On the Causal Mechanisms of Stuttering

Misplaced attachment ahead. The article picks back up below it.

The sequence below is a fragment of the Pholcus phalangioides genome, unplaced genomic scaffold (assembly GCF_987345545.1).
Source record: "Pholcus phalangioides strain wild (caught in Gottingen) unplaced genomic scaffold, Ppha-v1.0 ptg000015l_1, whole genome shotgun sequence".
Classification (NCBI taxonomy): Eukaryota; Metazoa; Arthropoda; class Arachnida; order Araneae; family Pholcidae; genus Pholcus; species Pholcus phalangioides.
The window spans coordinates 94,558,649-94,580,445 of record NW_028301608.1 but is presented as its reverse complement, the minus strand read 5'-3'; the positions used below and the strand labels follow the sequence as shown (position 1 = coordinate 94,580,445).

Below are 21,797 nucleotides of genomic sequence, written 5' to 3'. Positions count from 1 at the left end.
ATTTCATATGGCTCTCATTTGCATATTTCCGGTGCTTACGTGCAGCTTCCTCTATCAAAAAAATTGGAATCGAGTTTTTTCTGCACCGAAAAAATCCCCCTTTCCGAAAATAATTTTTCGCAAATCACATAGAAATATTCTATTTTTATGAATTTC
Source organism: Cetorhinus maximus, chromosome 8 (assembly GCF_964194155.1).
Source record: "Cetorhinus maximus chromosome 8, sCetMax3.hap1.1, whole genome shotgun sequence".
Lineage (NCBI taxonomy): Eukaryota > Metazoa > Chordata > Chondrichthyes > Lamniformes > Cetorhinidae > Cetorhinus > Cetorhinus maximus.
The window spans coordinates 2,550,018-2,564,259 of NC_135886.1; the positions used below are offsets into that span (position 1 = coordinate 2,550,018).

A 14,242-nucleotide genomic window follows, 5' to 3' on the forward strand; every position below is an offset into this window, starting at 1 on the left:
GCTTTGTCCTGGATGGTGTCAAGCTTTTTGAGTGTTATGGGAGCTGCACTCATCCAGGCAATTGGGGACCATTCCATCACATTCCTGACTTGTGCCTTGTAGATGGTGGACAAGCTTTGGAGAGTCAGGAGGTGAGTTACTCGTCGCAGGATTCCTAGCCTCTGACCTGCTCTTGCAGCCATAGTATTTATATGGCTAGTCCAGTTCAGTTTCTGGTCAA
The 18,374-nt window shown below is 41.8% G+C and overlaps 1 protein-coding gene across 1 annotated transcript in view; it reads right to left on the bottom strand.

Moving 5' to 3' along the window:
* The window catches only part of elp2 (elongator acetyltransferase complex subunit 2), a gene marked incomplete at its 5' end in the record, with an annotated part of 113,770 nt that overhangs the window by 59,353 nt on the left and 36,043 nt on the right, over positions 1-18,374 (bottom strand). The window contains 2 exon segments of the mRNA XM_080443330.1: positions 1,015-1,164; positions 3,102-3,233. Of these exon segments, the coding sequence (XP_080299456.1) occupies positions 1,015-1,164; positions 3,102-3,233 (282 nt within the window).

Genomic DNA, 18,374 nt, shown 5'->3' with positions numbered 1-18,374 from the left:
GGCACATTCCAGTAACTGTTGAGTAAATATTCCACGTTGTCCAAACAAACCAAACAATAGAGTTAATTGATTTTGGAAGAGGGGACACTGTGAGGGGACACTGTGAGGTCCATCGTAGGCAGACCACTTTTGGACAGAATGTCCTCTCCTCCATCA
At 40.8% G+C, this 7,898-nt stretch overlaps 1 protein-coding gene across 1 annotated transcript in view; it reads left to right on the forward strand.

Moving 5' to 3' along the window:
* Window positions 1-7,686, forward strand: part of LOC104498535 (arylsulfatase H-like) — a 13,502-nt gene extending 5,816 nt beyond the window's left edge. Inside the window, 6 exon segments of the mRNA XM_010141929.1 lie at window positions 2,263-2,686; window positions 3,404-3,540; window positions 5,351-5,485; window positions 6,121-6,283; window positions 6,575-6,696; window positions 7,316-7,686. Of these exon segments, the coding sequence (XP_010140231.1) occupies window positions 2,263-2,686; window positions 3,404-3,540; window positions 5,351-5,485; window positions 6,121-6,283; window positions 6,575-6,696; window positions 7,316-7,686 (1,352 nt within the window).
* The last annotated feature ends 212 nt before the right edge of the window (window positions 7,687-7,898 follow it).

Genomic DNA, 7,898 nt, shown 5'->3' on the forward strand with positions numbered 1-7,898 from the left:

Abstract: Stuttering is one of the most common speech disorders. However, the etiology is poorly understood, and is likely to be heterogeneous. The aim of this thesis was to clarify causal mechanisms, focusing the brain. The project included theoretical development based on published data, and a broad approach of explorative studies and testing of hypotheses. The theoretical work focused the basal ganglia, leading to a model based on the dual premotor systems hypothesis (G. Goldberg, 1985, 1991), which defines two parallel premotor systems: the medial (the basal ganglia and the SMA), and the lateral (the lateral premotor cortex and the cerebellum). Stuttering is suggested to be caused by a disturbance of the medial system, in most cases in the basal ganglia. The core dysfunction is proposed to be impaired "go-signals" from the medial system, supposed to trigger the next motor segment in speech. According to this model, under some conditions speech control is shifted from the medial to the lateral system, thereby bypassing the dysfunction and resulting in fluent speech. The lateral system is suggested to be active when speech is combined with sensory input, like chorus speech or metronome. Also the effect of altered auditory feedback in reducing stuttering is proposed to be based on this mechanism. It seems as the lateral system is able control speech timing without sensory input, but that this demands increased attention to some particular aspect of speech, as occurs in imitation of dialects, exaggerated rhythm, reduced speech rate, or role play. Also singing is suggested to be based on the lateral system. Superfluous muscular activation accompanying stuttering may be a type of dystonia: involuntary contractions related to the basal ganglia disturbance. The high prevalence of stuttering at age 2.5 to 3 years is proposed to reflect a normally occurring peak in the number of dopamine receptors at this age. A total of 35 stuttering adults participated. Two studies, of copper metabolism and "startle prepulse inhibition", did not indicate any significant differences in comparison with matched controls. It has previously been reported that stuttering may be associated with increased neuromuscular reactivity, measured as exaggerated eye-blink in response to noise. This aspect was investigated. The stuttering group showed somewhat stronger eye-blink, though not statistically significant. Strong eye-blink was not related to anxiety, but was clearly related to low calcium, which is known to increase the excitability of the nervous system. The stuttering group showed somewhat lower calcium, and a weak tendency towards more severe stuttering in case of low calcium. It is possible that low calcium can increase the severity of stuttering in some cases. A subgroup reported some traits of childhood ADHD, and this group typically also reported neurological incidents before the onset of stuttering. The subgroup without traits of ADHD typically reported having stuttering relatives but no neurological incident.
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